Lately I’ve been enjoying my new slide rule. It’s a circular slide rule, my first, and yes, it’s new. Concise still makes and sells different models of circular slide rules in Japan, and the instructions for this one are in Japanese. I found an English version online, but using it is practically the same as a traditional slide rule. Making a slide rule circular allows it to fit a smaller space. This one is 11 cm (about 4 5/16”) in diameter, which means the outer scale is about 34.5 cm (13 9/16”) long. Of course, the inner scales are shorter, but it’s still a remarkable compromise.
Slide rules are about compromise. The average slide rule has a accuracy of about three digits, but date from the era when exacting computations required books of logarithm tables. Using logarithms requires looking up numbers in a table to find the logarithm, preforming the calculations, then looking up the result in the table and converting it back. While more accurate, it also takes longer than using a slide rule. For quick calculations where great accuracy wasn’t needed, slide rules were a better choice.
Chances are you may have never held a slide rule. You may not even know what they are. They didn’t in a bookstore some thirty odd years ago, where they were marked “architect scales.” Slide rules are, well, rulers, with a center piece that slides through the middle and a cursor that slides over the entire thing to line up marks and to indicate results. Instead of being marked off in units of measure, slide rules are marked off according to the logarithm of the number shown on the ruler. In essence, slide rules are logarithmic tables on a stick, limited in accuracy by the readability of the markings.
I came along right at the end of the slide rule era. My first was a Pickett slide rule found at a drugstore, purchased to help with multiplication before I learned of trigonometric functions or the concept of logarithms. I would end up purchasing another before handheld scientific calculators became affordable. Even after handheld scientific calculators became common, I purchased a pocket-sized slide rule because it didn’t require batteries. Solar-powered scientific calculators made that obsolete, though you could argue it was obsolete when I bought it.
Affordable handheld scientific calculators were such an improvement over not only slide rules but logarithm tables that no one regretted exchanging slide rules for one. Handheld scientific calculators are faster, more accurate, keep up with the decimal point, and add and subtract. I did feel a bit of shock when a requiem for slide rules appeared in a magazine, with the realization that slide rules had become antiques in a short span of time. While I owned and knew how to use slide rules, an engineer just a year behind me in school didn’t. The change from slide rules to handheld scientific calculators happened that quickly.
Perhaps because there was such a rapid change, we had an odd mixture of technologies during those years. On the wall of one college classroom was a huge working slide rule that was likely used to demonstrate their use. On the work benches on the other side were desktop calculators with nixie tubes instead of LEDs. In the back of our textbooks were logarithmic tables. And by then we all had handheld scientific calculators. The technology in that room probably spanned less than a decade.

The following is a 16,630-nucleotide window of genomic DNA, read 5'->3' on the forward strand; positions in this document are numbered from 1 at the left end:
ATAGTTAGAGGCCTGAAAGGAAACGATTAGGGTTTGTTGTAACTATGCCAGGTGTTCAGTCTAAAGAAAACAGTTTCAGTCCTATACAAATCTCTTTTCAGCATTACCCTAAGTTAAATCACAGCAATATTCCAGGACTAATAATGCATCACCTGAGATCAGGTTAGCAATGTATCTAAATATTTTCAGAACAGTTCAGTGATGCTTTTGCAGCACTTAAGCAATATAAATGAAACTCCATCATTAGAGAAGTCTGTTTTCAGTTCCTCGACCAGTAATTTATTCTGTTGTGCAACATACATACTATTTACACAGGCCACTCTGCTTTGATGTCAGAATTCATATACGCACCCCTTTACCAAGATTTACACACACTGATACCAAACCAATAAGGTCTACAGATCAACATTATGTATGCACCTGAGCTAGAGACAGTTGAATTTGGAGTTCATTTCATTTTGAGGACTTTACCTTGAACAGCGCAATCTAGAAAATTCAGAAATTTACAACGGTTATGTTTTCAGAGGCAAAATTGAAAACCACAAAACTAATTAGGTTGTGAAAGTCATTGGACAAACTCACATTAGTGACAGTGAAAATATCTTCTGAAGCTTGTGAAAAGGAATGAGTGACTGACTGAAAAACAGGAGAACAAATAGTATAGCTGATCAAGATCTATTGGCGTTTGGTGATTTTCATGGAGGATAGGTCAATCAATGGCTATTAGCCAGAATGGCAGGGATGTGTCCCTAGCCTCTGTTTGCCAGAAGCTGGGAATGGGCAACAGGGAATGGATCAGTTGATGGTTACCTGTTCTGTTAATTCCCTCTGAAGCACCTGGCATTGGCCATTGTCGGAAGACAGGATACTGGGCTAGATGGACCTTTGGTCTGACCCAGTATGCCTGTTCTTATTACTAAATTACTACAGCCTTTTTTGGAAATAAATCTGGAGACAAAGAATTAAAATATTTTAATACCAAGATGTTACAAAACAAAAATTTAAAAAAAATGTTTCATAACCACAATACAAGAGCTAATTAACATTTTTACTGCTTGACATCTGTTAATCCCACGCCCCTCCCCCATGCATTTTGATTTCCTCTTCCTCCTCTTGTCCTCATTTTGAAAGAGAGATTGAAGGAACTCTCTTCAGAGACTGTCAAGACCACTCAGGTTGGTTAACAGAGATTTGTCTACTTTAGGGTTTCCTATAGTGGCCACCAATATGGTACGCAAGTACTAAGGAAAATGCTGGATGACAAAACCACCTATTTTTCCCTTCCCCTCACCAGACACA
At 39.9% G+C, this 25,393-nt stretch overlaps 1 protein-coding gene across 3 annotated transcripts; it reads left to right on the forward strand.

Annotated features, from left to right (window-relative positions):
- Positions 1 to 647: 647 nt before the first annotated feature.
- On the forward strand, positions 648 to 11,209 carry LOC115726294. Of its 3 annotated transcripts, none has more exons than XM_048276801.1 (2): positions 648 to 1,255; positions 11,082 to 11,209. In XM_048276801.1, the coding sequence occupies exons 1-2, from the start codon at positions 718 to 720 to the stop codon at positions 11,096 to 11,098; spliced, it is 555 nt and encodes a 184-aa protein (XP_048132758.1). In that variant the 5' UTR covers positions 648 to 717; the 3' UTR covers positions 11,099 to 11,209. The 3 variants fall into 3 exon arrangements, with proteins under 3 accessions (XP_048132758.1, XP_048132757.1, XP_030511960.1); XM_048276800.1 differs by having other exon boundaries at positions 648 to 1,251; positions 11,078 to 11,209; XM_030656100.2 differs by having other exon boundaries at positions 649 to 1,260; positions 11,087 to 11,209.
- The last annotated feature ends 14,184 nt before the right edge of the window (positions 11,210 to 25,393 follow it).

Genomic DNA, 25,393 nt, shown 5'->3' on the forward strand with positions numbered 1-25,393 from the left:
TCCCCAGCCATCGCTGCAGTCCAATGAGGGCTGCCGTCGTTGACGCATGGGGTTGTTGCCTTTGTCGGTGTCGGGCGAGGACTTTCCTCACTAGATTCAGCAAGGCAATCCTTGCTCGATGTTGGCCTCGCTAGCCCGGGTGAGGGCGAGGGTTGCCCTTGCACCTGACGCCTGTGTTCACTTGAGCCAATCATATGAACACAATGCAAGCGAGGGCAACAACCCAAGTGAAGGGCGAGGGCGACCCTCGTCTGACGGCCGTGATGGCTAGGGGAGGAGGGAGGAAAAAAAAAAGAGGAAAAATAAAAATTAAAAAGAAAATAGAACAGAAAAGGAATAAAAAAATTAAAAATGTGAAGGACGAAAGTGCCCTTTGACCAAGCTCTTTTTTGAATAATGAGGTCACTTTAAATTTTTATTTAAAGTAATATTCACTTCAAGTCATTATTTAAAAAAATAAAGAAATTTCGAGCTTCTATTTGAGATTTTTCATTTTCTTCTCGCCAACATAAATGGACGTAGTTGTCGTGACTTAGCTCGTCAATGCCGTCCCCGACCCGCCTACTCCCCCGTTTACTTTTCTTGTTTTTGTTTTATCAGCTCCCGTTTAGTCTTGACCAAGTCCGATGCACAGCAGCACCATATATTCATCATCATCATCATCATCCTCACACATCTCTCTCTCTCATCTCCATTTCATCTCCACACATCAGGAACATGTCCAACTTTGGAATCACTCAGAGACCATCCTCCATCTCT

I admit to a fascination with slide rules. Years ago, I purchased a new old stock slide rule simply because they are relics of another time. I bought my new one for the same reason. And yes, I use them on occasion, to keep from forgetting how and because there’s a joy in it. I suspect that joy is mostly from the novelty; I won’t abandon my scientific calculators for it. Yet there’s also a feeling of nostalgia that likely wouldn’t exist if I’d never used them.
I have a similar feeling using my Reverse Polish Notation scientific calculator. With these, you enter the numbers in the calculator and then press the button to perform the operation. With RPN, you can perform complex calculations without the use of parenthesis. RPN solved some early issues technical issues with handheld calculators. When Hewlett Packard introduced the first handheld scientific calculator, the HP 35, it used RPN, and when handheld scientific calculators became affordable, some other companies introduced RPN based scientific calculators as well. My first handheld scientific calculator, not a Hewlett Packard, used RPN. RPN calculators were quickly lost in the wave of algebraic calculators. When I had to replace that calculator, the most affordable option was algebraic, as has been for practically every calculator I’ve owned since. Yet I still like to use RPN.
Alas, like slide rules, RPN scientific calculators seem to have become relics of the past. Hewlett Packard, one of the last bastions of RPN calculators, seems to have discontinued RPN scientific calculators with the end of the HP 35S. They still sell scientific calculators, but they seem to be algebraic.
It’s ironic: RPN handheld scientific calculators began the demise of the slide rule, but the Concise circular slide rules may have outlived them all.
It turns out that at least one company, Swiss Micros, continues to make RPN scientific calculators. Unfortunately, they are rather expensive, too expensive for me at this point in my career. Still, it means that RPN scientific calculators, like circular slide rules, are still chugging along.
There are also RPN scientific calculator emulators for computers and smart phones. Yes, I do have a couple for desktop computers, but find them as inconvenient as the Windows scientific calculator program. I tend to reach for the scientific calculator by my monitor at work or at home or use the one in my shirt pocket before I pull up the one on the desktop computer. That’s merely personal preference. That said, I’d be careful about the source of a scientific calculator app before I installed it.